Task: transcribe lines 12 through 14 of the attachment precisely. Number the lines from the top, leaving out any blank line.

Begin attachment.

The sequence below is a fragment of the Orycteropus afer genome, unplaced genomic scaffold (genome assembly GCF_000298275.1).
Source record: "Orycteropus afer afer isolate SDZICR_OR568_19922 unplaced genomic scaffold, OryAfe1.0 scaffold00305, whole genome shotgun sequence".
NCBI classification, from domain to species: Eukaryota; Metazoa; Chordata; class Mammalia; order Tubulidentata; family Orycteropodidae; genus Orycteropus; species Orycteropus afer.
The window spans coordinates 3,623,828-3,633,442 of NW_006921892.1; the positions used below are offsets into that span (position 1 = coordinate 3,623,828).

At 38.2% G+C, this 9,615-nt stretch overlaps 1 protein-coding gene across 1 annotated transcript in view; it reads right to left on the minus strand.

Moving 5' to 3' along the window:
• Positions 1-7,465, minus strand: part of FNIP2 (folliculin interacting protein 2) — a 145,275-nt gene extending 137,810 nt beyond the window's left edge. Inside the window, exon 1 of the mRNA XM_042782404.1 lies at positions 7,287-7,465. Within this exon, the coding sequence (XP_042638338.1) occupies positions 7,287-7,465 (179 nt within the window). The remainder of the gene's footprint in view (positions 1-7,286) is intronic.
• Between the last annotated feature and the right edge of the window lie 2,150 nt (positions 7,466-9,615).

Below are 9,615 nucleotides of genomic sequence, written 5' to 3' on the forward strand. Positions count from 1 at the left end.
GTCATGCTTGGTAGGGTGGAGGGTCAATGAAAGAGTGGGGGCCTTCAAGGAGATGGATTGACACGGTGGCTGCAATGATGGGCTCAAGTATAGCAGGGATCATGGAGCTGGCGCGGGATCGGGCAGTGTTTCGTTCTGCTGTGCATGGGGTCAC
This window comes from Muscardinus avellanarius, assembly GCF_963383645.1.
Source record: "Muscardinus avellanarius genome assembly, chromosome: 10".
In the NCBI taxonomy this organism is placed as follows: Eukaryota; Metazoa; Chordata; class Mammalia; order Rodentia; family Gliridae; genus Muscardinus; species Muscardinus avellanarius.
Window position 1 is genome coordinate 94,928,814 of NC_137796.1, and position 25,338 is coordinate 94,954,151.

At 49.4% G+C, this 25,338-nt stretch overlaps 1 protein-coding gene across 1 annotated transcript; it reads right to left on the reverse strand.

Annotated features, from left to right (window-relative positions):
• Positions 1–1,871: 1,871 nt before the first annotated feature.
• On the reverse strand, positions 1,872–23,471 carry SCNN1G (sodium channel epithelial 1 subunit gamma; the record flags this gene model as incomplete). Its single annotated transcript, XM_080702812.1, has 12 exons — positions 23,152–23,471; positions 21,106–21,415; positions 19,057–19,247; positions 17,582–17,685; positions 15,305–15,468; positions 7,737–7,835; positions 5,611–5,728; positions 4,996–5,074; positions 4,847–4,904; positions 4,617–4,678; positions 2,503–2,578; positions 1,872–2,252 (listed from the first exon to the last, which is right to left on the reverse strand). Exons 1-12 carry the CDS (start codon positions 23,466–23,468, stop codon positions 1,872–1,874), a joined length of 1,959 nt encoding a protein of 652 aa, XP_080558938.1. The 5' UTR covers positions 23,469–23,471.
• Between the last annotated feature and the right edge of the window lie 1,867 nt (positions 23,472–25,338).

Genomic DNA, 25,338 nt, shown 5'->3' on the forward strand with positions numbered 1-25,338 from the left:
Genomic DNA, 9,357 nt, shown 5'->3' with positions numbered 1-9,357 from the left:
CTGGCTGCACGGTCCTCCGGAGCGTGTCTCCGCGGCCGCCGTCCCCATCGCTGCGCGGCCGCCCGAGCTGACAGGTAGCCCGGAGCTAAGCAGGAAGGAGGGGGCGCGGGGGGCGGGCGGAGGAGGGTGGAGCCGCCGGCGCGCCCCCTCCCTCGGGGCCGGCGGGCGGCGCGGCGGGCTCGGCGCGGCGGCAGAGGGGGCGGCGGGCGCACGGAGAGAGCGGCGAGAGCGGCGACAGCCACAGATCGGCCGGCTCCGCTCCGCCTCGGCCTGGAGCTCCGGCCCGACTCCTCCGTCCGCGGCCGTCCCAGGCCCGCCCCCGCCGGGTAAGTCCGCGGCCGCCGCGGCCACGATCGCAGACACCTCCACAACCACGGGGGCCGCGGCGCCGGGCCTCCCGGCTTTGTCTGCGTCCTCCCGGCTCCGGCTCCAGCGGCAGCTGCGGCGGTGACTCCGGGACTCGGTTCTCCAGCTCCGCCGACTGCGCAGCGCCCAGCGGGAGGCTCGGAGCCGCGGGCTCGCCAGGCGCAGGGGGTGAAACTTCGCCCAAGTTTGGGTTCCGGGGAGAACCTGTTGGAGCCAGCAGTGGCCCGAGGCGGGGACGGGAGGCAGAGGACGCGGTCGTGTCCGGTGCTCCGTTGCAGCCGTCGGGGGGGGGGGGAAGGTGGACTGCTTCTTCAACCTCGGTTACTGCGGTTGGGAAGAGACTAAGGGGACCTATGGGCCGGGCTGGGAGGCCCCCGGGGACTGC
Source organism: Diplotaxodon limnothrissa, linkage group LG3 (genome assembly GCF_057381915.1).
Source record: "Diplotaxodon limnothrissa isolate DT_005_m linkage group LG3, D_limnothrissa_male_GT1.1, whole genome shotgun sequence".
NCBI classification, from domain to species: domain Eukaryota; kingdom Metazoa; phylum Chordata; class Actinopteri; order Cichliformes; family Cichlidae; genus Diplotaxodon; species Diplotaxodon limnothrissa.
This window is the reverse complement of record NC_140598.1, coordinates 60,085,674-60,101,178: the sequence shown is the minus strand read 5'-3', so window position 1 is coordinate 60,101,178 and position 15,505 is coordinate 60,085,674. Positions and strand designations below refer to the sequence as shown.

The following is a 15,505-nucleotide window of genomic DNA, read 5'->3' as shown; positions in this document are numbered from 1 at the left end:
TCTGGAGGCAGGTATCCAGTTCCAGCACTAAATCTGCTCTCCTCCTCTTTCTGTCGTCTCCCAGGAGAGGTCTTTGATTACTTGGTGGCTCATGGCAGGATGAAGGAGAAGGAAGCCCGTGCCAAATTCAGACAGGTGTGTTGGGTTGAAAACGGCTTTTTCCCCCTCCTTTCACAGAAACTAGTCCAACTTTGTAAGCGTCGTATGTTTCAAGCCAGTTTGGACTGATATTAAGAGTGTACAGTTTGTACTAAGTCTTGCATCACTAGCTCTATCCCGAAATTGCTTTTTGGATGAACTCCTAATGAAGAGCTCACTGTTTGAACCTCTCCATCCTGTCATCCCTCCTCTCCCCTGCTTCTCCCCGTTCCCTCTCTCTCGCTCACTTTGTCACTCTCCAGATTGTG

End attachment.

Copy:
Source record: "Muscardinus avellanarius genome assembly, chromosome: 10".
In the NCBI taxonomy this organism is placed as follows: Eukaryota; Metazoa; Chordata; class Mammalia; order Rodentia; family Gliridae; genus Muscardinus; species Muscardinus avellanarius.
Window position 1 is genome coordinate 94,928,814 of NC_137796.1, and position 25,338 is coordinate 94,954,151.